Feeling anxious? From piling bills to your hectic schedule, a lot can make you uneasy. Start breathing a bit easier because these simple strategies can quiet your racing mind. Ahh, that's better.
The psychologist says…Know when to get help
If anxiety starts interfering with your life (you're avoiding social situations or having panic attacks, for example), then consider treatment. Anxiety responds well to non-pill methods, such as cognitive behavioral therapy, where a therapist teaches you to examine your thoughts and reframe them. So if talking to strangers stresses you out, your therapist may suggest approaching someone you don't know at a party and starting a conversation as practice. Often, it will go better than expected, which means you can say to yourself: "Despite my anxiety, most times when I talk to a new person it feels OK." Medication may be necessary if worries continue, but addressing the root cause rather than suppressing symptoms will serve you better in the long run.
LUANA MARQUES, PhD, assistant professor, Harvard Medical School, and author, Almost Anxious.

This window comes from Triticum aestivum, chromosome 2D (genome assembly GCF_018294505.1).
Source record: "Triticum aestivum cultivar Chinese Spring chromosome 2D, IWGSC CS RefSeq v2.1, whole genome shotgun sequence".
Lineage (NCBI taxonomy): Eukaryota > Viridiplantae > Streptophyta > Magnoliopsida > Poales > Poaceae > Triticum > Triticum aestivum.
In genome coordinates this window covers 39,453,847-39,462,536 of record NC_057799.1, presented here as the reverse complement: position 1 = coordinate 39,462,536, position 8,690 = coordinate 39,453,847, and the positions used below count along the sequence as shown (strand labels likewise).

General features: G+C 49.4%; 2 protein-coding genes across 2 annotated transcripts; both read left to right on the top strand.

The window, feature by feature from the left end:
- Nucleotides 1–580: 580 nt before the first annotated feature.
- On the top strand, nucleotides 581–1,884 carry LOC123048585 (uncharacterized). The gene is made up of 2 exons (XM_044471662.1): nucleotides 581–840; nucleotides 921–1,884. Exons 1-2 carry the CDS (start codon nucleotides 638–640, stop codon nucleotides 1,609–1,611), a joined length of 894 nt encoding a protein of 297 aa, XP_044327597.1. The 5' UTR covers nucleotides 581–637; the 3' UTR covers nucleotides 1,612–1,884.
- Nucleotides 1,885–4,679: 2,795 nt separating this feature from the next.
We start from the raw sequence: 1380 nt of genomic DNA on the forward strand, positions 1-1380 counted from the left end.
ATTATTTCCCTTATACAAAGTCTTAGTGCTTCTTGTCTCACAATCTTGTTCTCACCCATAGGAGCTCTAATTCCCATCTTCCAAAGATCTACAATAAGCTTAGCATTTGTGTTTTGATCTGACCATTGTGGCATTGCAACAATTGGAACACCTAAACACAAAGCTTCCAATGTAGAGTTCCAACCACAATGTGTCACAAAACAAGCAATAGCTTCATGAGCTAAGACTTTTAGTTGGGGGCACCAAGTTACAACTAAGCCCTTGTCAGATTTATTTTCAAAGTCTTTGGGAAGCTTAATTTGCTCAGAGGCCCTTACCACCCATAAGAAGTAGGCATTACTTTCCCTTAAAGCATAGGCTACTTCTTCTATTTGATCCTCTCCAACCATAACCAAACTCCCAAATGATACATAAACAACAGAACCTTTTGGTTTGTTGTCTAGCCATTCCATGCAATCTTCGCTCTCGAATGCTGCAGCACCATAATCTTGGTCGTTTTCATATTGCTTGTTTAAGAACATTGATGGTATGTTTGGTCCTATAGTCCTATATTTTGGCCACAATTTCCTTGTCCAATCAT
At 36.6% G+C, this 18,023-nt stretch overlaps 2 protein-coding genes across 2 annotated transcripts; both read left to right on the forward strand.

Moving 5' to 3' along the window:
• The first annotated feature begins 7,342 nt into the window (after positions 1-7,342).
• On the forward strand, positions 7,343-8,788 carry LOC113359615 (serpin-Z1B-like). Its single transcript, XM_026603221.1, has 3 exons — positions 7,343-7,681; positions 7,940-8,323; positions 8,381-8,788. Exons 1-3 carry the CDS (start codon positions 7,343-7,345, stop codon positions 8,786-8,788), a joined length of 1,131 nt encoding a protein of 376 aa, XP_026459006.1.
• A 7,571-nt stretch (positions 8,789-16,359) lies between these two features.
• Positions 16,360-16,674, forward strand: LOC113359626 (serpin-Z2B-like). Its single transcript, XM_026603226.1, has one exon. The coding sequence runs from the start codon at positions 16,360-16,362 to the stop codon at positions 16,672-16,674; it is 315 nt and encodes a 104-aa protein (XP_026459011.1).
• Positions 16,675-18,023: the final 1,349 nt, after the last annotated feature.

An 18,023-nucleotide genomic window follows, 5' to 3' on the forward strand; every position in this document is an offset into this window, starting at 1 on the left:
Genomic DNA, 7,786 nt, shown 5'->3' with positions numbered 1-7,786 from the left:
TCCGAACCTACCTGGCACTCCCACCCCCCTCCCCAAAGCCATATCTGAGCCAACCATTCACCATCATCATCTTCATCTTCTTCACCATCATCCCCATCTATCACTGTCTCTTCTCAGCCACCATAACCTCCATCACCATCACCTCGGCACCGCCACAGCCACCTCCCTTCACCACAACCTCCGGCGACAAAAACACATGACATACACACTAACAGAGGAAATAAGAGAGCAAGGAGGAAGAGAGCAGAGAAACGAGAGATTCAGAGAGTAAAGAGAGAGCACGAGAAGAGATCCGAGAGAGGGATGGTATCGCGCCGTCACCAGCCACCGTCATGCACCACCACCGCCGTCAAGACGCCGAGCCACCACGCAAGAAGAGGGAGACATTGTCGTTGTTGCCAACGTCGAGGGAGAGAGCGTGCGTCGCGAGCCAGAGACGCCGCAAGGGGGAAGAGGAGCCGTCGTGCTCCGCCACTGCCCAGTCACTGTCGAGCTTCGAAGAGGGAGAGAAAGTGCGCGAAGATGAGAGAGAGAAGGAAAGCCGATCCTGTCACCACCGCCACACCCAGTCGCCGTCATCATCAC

The alternative medicine practitioner says…Do a mini-meditation once a day
It's no secret that meditation is good for quieting the mind, and today, more therapists are integrating elements of the practice into their work with patients. Two important tools you can use are being more accepting of how things are in the moment and practicing self-compassion by replacing negative thoughts ("I'm going to fail") with something more upbeat ("I'm doing my best" or "This will all work out"). Accompanying this positive self-talk with deep breathing can prevent thoughts from spiraling out of control, so do this exercise once a day (or whenever a stressful situation arises): Inhale deeply for four counts, then exhale for the same length of time. As you breathe in and out, focus on a positive thought. Repeat for a few minutes and you'll start to feel calmer.
ADAM BURKE, PhD, professor of health education and director, Institute for Holistic Health Studies, San Francisco State University, and author, Self-Hypnosis
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